Nestler Lab

Laboratory of Molecular Psychiatry

Signaling to the Nucleus Regulation of Gene Expression

Regulation of gene expression is one molecular mechanism that would be expected to lead to relatively stable changes within neurons. According to this scheme, repeated exposure to a drug of abuse or stress, by causing repeated perturbation of intracellular signal transduction pathways, would lead eventually to changes in nuclear function and to altered rates of transcription of particular target genes. Altered expression of these genes would lead to altered activity of the neurons in which those changes occur and, ultimately, to changes in the neural circuits in which those neurons operate. The result would be stable changes in behavior.

The rate of expression of a particular gene is controlled by its location within nucleosomes and by the activity of the cell’s transcriptional machinery. A nucleosome is a tightly wound span of DNA that is bound to histones and other nuclear proteins. Transcription of a gene requires the unwinding of a nucleosome, which makes the gene accessible to a basal transcription complex. This complex is comprised of RNA polymerase (which transcribes the new RNA strand) and numerous regulatory proteins (some of which unwind nucleosomes via histone acetyl transferase activity). Transcription factors are proteins that bind to specific sites (response elements; also called promoter or enhancer elements) present within the regulatory regions of certain genes and thereby increase or decrease the rate at which those genes are transcribed. Transcription factors act by enhancing (or inhibiting) the activity of the basal transcription complex, in some cases by altering nucleosomal structure through changes in histone acetyl transferase or histone deacetylase activity of the complex.

Regulation of transcription factors is the best-understood mechanism by which changes in gene expression occur in the adult brain. Most transcription factors are regulated by phosphorylation. Accordingly, repeated exposure to a drug of abuse, by causing repeated perturbation of synaptic transmission and hence of protein kinases or protein phosphatases, would lead eventually to changes in the phosphorylation state of particular transcription factors. This would lead to altered expression of target genes for these transcription factors. Among such target genes are those for additional transcriptional factors, which – via alterations in their levels – would alter the expression of additional target genes and so on. Drugs of abuse and stress could conceivably produce stable changes in gene expression via regulation of many other types of nuclear proteins, but such actions are just now being explored for the first time.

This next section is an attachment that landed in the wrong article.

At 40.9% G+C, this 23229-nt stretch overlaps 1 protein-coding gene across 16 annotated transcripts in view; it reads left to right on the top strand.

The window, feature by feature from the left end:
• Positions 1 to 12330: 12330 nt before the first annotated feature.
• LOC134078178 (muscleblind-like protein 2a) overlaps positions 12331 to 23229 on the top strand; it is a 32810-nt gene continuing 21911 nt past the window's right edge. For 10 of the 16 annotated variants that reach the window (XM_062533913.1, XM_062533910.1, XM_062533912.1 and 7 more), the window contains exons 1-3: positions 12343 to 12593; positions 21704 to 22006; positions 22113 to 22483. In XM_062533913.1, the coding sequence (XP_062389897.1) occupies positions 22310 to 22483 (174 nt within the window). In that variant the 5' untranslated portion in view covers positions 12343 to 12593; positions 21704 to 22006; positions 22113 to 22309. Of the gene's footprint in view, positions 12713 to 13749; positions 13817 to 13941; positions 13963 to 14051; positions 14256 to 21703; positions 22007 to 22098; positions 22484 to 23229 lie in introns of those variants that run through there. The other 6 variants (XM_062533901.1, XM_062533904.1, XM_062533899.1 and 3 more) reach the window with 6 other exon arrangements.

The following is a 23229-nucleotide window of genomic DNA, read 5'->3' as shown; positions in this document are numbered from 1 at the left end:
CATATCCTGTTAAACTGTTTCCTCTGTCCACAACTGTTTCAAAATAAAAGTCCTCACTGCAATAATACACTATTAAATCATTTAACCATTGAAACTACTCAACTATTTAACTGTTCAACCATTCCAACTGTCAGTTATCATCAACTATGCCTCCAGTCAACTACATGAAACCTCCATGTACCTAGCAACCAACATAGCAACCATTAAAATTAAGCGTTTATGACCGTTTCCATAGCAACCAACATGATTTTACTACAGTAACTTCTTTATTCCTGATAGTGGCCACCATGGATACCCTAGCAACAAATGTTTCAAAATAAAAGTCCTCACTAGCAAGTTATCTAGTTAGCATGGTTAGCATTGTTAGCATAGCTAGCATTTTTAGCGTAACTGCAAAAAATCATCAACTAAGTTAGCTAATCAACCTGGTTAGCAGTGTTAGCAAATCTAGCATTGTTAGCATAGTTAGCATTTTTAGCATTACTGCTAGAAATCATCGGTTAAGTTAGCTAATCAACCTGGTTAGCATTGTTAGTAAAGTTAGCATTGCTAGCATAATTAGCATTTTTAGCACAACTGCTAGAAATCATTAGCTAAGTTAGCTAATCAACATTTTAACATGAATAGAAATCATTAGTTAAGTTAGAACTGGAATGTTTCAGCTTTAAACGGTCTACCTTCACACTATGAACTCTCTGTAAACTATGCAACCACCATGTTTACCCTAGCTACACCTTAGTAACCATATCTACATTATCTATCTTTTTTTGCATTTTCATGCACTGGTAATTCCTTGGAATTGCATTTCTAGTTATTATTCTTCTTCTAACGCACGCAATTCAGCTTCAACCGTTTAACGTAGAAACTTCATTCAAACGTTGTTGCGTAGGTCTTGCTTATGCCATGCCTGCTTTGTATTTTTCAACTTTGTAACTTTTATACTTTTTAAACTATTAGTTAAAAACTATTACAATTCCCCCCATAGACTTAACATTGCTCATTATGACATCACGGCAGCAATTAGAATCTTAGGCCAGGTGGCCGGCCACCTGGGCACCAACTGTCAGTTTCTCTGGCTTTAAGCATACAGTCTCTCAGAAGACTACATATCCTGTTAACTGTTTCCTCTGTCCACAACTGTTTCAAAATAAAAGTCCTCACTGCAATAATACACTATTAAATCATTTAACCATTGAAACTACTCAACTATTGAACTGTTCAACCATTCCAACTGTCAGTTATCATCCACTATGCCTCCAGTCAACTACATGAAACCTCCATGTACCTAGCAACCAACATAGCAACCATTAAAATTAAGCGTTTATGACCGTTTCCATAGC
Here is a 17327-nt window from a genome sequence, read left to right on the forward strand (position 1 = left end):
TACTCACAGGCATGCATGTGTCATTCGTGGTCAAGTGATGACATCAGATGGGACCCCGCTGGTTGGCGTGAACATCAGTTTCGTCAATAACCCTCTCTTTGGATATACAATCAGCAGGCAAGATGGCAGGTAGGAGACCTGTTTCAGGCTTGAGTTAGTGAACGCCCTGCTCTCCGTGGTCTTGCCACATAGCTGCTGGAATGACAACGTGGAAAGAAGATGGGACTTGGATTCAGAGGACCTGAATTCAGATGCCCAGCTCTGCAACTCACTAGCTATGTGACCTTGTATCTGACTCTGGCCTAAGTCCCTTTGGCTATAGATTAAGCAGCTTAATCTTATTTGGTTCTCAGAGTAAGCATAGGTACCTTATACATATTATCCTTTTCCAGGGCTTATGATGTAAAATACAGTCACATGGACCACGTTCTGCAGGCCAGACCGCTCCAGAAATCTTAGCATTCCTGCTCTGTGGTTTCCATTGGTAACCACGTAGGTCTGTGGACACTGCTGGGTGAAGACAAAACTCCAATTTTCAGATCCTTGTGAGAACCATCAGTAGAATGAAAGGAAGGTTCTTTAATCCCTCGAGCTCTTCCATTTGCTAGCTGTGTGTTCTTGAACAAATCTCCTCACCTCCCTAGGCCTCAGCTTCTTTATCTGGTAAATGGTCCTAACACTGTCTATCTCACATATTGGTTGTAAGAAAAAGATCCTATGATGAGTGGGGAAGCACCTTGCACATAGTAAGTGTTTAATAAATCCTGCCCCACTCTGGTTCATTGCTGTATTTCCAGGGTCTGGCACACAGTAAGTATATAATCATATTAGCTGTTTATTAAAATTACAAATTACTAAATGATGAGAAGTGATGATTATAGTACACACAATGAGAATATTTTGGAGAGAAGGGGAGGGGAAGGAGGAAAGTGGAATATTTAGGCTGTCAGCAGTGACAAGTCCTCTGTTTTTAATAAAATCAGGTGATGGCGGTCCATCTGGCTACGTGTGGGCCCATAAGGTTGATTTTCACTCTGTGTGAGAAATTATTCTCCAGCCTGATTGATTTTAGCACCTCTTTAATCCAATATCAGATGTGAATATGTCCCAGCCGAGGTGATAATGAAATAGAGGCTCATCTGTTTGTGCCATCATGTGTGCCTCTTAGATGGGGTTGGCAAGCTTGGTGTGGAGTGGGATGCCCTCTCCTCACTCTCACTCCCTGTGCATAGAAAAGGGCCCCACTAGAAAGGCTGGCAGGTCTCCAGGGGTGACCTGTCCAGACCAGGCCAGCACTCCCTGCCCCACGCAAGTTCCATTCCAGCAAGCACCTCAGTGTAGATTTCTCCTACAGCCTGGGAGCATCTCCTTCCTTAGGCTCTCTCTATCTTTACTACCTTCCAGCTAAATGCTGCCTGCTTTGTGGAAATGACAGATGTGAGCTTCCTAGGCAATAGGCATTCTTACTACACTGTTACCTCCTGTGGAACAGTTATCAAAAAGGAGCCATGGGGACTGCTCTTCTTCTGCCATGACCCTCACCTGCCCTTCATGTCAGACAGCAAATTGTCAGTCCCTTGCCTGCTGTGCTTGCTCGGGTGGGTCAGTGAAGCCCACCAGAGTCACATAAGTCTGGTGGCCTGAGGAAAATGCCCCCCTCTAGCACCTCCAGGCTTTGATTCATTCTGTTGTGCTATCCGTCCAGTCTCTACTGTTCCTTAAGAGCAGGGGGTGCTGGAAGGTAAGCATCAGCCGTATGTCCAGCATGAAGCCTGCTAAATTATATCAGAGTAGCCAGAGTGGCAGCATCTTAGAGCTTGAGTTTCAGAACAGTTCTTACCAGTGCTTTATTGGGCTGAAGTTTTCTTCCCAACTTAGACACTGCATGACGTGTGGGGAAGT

The Transcription Factor CREB

CREB was the first discovered and best characterized member of a family of related proteins that bind to a particular DNA sequence termed the CRE (consensus nucleotide sequence, TGACGTCA). CRE sites are found within the regulatory region of certain genes. CREB is activated upon its phosphorylation by any of several protein kinases and thereby mediates the effects of diverse types of extracellular stimuli on the expression of CRE-containing genes. CREB has been implicated in learning and memory. Likewise, we have obtained evidence that CREB is a critical mediator of aspects of drug addiction and depression.

The FOS-JUN (AP-1) Family of Transcription Factors

AP-1 transcription factors play a central role in the regulation of neural gene expression by extracellular signals. The name AP-1 was originally applied to a transcriptional activity, then called Activator Protein-1, that was subsequently found to be composed of multiple proteins which bind as heterodimers (and a few as homodimers) to the DNA sequence TGACTCA, the AP-1 sequence. AP-1 proteins are divided into two groups, the Fos and Jun families.

Fos family proteins are known to be induced rapidly, but transiently, in response to many types of stimuli, including drugs of abuse. However, the induction of these proteins desensitizes with repeated drug exposure. In contrast, one Fos family protein, termed ΔFosB, shows avery different pattern of induction. ΔFosB, which is derived from the fosB gene via alternative splicing, is unique in that it is a highly stable protein and consequently accumulates to high levels after repeated drug administration.